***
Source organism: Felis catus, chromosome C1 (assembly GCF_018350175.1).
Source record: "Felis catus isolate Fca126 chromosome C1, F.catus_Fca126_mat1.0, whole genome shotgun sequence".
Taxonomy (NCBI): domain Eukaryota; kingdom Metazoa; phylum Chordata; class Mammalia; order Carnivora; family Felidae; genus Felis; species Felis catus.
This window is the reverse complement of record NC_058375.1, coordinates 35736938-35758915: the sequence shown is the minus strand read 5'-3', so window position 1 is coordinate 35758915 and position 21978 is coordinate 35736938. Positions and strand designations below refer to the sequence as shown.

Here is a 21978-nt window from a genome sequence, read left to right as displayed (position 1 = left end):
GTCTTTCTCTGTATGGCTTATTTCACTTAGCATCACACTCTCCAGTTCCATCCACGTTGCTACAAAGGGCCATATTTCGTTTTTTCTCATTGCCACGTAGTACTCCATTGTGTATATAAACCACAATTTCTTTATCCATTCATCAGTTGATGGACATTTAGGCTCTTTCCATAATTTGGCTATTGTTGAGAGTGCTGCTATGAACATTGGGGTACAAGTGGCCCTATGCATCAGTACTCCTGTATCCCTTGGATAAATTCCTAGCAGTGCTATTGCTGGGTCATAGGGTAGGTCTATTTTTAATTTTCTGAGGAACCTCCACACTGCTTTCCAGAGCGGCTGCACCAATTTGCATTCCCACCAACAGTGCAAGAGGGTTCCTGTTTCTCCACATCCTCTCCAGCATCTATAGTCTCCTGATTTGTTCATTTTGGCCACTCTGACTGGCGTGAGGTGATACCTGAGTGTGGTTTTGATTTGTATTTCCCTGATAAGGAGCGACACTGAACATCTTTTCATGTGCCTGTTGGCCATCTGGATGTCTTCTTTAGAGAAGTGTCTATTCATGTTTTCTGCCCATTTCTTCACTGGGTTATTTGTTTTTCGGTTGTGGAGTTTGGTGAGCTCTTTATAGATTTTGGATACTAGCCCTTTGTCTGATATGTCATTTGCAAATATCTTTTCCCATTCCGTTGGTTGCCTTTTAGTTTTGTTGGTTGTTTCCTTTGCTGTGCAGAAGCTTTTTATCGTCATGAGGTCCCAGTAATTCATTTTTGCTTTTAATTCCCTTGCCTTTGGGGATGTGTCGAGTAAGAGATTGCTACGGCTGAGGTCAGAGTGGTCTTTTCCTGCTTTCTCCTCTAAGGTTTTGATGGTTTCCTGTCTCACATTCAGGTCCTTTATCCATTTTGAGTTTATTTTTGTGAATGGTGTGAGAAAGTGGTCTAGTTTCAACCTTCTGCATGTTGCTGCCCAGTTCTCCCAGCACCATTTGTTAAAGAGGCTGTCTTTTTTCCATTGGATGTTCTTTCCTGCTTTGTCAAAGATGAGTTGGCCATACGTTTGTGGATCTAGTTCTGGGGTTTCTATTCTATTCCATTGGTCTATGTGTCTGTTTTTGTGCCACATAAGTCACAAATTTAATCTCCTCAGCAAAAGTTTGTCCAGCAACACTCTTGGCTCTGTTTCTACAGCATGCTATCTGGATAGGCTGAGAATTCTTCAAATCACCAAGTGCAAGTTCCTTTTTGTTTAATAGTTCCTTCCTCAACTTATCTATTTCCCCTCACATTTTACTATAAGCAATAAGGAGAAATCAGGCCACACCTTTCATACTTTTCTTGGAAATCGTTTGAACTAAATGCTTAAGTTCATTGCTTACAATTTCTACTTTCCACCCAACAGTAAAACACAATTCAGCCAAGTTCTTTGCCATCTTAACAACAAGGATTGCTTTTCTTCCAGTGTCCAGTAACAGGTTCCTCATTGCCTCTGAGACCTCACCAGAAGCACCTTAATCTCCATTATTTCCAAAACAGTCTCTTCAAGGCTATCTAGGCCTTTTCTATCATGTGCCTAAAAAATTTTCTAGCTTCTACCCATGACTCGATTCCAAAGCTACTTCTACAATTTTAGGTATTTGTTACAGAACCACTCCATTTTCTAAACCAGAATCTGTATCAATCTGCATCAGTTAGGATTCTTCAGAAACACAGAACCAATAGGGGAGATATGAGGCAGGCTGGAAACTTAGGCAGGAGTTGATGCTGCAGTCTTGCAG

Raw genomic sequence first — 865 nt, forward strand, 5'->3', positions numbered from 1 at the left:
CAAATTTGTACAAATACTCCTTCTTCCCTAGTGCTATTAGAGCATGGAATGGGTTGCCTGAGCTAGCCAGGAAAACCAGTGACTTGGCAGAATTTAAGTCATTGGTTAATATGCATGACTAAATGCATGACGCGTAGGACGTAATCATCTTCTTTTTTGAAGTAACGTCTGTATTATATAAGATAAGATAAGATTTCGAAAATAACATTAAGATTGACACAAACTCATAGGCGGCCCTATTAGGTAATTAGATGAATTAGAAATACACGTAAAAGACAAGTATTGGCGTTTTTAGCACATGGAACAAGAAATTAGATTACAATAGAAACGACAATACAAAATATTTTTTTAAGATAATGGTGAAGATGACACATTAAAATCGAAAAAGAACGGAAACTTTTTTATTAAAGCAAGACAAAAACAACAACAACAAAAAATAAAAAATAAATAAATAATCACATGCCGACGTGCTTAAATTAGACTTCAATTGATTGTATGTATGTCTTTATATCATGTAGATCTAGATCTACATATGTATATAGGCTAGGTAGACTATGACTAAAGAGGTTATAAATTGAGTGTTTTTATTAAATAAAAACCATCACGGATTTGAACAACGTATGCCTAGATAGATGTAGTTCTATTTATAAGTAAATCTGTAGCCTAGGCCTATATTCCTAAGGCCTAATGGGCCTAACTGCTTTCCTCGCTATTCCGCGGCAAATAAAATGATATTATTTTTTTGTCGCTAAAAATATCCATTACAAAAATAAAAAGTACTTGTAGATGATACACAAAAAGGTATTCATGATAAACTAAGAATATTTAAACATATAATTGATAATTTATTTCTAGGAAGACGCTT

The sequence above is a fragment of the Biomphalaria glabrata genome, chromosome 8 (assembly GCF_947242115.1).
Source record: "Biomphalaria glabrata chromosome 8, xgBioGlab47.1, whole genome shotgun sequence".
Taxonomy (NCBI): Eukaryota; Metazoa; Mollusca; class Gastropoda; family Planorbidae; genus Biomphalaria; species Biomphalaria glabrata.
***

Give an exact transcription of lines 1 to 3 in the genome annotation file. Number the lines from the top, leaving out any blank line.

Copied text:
Source organism: Felis catus, chromosome C1 (assembly GCF_018350175.1).
Source record: "Felis catus isolate Fca126 chromosome C1, F.catus_Fca126_mat1.0, whole genome shotgun sequence".
Taxonomy (NCBI): domain Eukaryota; kingdom Metazoa; phylum Chordata; class Mammalia; order Carnivora; family Felidae; genus Felis; species Felis catus.